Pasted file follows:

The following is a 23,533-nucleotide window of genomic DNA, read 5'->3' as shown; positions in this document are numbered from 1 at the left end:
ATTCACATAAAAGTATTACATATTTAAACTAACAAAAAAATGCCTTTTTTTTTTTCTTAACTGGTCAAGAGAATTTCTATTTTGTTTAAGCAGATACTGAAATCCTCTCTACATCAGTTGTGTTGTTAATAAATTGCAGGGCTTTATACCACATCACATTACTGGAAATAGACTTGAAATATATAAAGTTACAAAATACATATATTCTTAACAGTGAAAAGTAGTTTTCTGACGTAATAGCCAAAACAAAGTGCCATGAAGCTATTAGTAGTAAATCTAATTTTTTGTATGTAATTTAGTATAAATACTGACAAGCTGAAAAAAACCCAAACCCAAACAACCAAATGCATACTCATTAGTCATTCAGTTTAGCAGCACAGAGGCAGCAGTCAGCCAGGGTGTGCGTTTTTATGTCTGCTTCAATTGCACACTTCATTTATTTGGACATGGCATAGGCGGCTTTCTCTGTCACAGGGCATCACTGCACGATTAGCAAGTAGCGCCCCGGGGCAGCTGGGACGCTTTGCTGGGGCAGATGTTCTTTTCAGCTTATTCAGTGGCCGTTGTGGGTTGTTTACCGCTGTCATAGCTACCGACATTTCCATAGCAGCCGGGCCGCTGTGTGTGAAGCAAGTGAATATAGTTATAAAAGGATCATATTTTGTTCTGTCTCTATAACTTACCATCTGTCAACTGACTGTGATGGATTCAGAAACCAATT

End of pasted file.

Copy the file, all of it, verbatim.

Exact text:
The following is a 23,533-nucleotide window of genomic DNA, read 5'->3' as shown; positions in this document are numbered from 1 at the left end:
ATTCACATAAAAGTATTACATATTTAAACTAACAAAAAAATGCCTTTTTTTTTTTCTTAACTGGTCAAGAGAATTTCTATTTTGTTTAAGCAGATACTGAAATCCTCTCTACATCAGTTGTGTTGTTAATAAATTGCAGGGCTTTATACCACATCACATTACTGGAAATAGACTTGAAATATATAAAGTTACAAAATACATATATTCTTAACAGTGAAAAGTAGTTTTCTGACGTAATAGCCAAAACAAAGTGCCATGAAGCTATTAGTAGTAAATCTAATTTTTTGTATGTAATTTAGTATAAATACTGACAAGCTGAAAAAAACCCAAACCCAAACAACCAAATGCATACTCATTAGTCATTCAGTTTAGCAGCACAGAGGCAGCAGTCAGCCAGGGTGTGCGTTTTTATGTCTGCTTCAATTGCACACTTCATTTATTTGGACATGGCATAGGCGGCTTTCTCTGTCACAGGGCATCACTGCACGATTAGCAAGTAGCGCCCCGGGGCAGCTGGGACGCTTTGCTGGGGCAGATGTTCTTTTCAGCTTATTCAGTGGCCGTTGTGGGTTGTTTACCGCTGTCATAGCTACCGACATTTCCATAGCAGCCGGGCCGCTGTGTGTGAAGCAAGTGAATATAGTTATAAAAGGATCATATTTTGTTCTGTCTCTATAACTTACCATCTGTCAACTGACTGTGATGGATTCAGAAACCAATT